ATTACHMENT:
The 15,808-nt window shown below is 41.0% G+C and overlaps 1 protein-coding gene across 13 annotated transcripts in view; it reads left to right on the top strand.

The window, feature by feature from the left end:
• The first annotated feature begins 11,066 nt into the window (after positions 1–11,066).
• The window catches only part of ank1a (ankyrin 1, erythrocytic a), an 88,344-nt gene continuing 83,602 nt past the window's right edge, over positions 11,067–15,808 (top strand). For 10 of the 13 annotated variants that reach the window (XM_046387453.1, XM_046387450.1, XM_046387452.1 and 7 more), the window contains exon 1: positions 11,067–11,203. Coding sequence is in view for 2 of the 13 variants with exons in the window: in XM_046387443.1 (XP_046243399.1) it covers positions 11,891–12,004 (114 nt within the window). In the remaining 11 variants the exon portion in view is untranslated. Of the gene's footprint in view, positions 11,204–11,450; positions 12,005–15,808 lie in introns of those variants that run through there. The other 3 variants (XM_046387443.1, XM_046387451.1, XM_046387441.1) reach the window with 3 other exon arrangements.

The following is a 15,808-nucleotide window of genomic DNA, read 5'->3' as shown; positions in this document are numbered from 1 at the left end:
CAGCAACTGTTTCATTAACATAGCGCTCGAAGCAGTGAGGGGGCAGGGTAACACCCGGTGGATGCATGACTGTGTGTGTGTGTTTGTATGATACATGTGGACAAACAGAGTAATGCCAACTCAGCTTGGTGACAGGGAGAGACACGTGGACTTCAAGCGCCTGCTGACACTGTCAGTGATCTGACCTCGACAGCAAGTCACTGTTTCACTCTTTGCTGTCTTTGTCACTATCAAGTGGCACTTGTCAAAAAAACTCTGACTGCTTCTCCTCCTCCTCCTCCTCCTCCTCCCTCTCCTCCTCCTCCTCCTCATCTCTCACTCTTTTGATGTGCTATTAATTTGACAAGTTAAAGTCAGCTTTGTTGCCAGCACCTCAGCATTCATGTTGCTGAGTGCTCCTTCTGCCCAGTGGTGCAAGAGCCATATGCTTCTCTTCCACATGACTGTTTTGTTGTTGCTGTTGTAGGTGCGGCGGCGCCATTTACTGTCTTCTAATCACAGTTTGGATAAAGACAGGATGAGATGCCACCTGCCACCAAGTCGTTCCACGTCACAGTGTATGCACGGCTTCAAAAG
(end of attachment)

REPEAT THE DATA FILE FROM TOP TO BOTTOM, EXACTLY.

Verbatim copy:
The 15,808-nt window shown below is 41.0% G+C and overlaps 1 protein-coding gene across 13 annotated transcripts in view; it reads left to right on the top strand.

The window, feature by feature from the left end:
• The first annotated feature begins 11,066 nt into the window (after positions 1–11,066).
• The window catches only part of ank1a (ankyrin 1, erythrocytic a), an 88,344-nt gene continuing 83,602 nt past the window's right edge, over positions 11,067–15,808 (top strand). For 10 of the 13 annotated variants that reach the window (XM_046387453.1, XM_046387450.1, XM_046387452.1 and 7 more), the window contains exon 1: positions 11,067–11,203. Coding sequence is in view for 2 of the 13 variants with exons in the window: in XM_046387443.1 (XP_046243399.1) it covers positions 11,891–12,004 (114 nt within the window). In the remaining 11 variants the exon portion in view is untranslated. Of the gene's footprint in view, positions 11,204–11,450; positions 12,005–15,808 lie in introns of those variants that run through there. The other 3 variants (XM_046387443.1, XM_046387451.1, XM_046387441.1) reach the window with 3 other exon arrangements.

The following is a 15,808-nucleotide window of genomic DNA, read 5'->3' as shown; positions in this document are numbered from 1 at the left end:
CAGCAACTGTTTCATTAACATAGCGCTCGAAGCAGTGAGGGGGCAGGGTAACACCCGGTGGATGCATGACTGTGTGTGTGTGTTTGTATGATACATGTGGACAAACAGAGTAATGCCAACTCAGCTTGGTGACAGGGAGAGACACGTGGACTTCAAGCGCCTGCTGACACTGTCAGTGATCTGACCTCGACAGCAAGTCACTGTTTCACTCTTTGCTGTCTTTGTCACTATCAAGTGGCACTTGTCAAAAAAACTCTGACTGCTTCTCCTCCTCCTCCTCCTCCTCCTCCCTCTCCTCCTCCTCCTCCTCATCTCTCACTCTTTTGATGTGCTATTAATTTGACAAGTTAAAGTCAGCTTTGTTGCCAGCACCTCAGCATTCATGTTGCTGAGTGCTCCTTCTGCCCAGTGGTGCAAGAGCCATATGCTTCTCTTCCACATGACTGTTTTGTTGTTGCTGTTGTAGGTGCGGCGGCGCCATTTACTGTCTTCTAATCACAGTTTGGATAAAGACAGGATGAGATGCCACCTGCCACCAAGTCGTTCCACGTCACAGTGTATGCACGGCTTCAAAAG